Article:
Suzanne Fields

War is an abstraction to anyone who is not into it. No matter how many words, strategies and arguments spent over what's right or wrong in any given war, putting a life on the line is something of a different order. Those who criticize the war in Iraq as motivated by oil and triumphant glory degrade themselves while degrading others.

I've been reading poetry about war and was startled to discover a passage in the Iliad, when Achilles turns down great wealth - horses, cattle, rams, gold, even women - offered to him to fight against the Trojans. This great hero of ancient Greece, whom most students know only as an angry, proud man who makes war for glory and fame, is not so shallow as all that.

If he is to die, it has to be for something worthy. He refuses the bounty that accompanies the honor. "Now I think no riches can compare with being alive," he says. "A man may come by cattle and sheep. . But his life's breath cannot be hunted back or recaptured once it passes his lips."

He rejects the superficial warrior code, seeking instead a moral purpose to avenge the death of his friend. Dying on the battlefield must have high purpose.

The war poems of British poet Wilfred Owen, who died from German fire on the Western front as he was leading his men to battle, fused intellectual integrity and a soulful nobility that transformed the ugliness of war into an uplifting spirit. Owen enlisted after a visit to a hospital in France. He set out to give voice to the pity and poetry in war, to make a soldier's suffering transcendent.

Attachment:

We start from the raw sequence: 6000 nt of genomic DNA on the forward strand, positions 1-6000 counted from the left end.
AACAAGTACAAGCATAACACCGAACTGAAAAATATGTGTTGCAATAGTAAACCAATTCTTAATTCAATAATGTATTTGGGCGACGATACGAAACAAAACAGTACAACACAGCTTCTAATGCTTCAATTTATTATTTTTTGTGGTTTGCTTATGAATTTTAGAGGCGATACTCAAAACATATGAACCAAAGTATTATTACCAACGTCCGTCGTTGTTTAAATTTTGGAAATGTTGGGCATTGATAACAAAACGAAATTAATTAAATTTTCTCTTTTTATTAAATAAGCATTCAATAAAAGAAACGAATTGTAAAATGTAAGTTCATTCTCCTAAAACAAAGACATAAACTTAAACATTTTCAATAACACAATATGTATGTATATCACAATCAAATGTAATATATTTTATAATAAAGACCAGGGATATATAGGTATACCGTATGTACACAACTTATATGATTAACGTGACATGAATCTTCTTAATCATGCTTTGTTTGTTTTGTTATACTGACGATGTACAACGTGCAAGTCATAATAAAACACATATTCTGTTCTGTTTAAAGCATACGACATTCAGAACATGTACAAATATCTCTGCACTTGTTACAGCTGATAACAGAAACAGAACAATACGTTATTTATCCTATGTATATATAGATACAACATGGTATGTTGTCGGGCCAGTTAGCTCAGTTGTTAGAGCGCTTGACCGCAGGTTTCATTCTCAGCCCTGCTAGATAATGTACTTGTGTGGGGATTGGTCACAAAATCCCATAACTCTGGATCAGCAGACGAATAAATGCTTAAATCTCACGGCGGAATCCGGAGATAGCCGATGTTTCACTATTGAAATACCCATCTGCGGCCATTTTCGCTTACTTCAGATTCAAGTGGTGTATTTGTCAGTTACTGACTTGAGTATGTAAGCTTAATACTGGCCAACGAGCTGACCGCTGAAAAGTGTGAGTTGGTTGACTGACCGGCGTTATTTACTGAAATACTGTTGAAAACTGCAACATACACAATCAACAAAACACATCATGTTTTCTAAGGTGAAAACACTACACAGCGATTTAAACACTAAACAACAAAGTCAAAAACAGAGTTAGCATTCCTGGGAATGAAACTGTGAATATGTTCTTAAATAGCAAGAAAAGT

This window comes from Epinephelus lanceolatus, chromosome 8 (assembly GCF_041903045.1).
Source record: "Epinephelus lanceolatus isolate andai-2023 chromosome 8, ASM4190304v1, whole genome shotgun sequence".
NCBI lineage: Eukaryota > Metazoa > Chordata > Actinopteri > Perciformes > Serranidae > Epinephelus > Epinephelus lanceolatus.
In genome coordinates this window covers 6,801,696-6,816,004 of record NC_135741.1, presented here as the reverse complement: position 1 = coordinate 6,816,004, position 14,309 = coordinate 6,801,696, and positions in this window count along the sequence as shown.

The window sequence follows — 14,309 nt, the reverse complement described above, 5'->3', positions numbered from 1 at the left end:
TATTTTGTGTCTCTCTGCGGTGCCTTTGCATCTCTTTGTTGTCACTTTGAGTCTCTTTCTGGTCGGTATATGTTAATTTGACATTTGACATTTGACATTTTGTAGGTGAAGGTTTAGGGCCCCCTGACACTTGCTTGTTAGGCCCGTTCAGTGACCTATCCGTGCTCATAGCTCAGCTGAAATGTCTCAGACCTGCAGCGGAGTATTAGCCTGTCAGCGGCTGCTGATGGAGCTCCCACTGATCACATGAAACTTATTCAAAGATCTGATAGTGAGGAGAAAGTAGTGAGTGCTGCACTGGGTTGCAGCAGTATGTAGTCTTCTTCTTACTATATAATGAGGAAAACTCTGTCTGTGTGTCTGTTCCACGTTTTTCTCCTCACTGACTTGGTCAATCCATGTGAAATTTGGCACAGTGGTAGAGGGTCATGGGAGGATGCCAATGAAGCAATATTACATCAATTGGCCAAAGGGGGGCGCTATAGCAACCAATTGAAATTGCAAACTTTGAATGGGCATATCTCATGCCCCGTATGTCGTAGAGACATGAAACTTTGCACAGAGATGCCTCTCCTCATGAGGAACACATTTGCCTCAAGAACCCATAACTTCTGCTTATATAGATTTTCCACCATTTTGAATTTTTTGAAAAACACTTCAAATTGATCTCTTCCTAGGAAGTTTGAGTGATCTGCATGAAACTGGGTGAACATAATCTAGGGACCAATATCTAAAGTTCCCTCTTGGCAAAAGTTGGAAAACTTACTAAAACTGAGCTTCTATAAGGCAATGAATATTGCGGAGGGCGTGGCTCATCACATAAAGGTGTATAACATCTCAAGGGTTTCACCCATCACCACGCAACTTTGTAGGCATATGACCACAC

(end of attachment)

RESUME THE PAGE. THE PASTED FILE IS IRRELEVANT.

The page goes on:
"I have perceived much beauty
In the hoarse oaths that kept our courage straight;
Heard music in the silentness of duty;
Found peace where shell-storms spouted reddest spate."

For the coalition troops in the middle of it all, war is terrifying, if animating. War reflects both pity and purpose. There is poetry in the gestures of the soldiers who break rules by distributing water to the thirsty Iraqi women and children who are so parched that saliva forms in the corners of their mouths. Poor villagers outside of Baghdad serve hot tea to Marines, offering humble appreciation for the generous supplies of drinking water the Marines have brought with them. This is the other side of war, suffused with magnanimity, that creates links with the future nation of Iraq.

The best of the reporters and photographers embedded in this war illustrate moral purpose with words and images.

Suzanne Fields

Suzanne Fields is currently working on a book that will revisit John Milton's 'Paradise Lost.'

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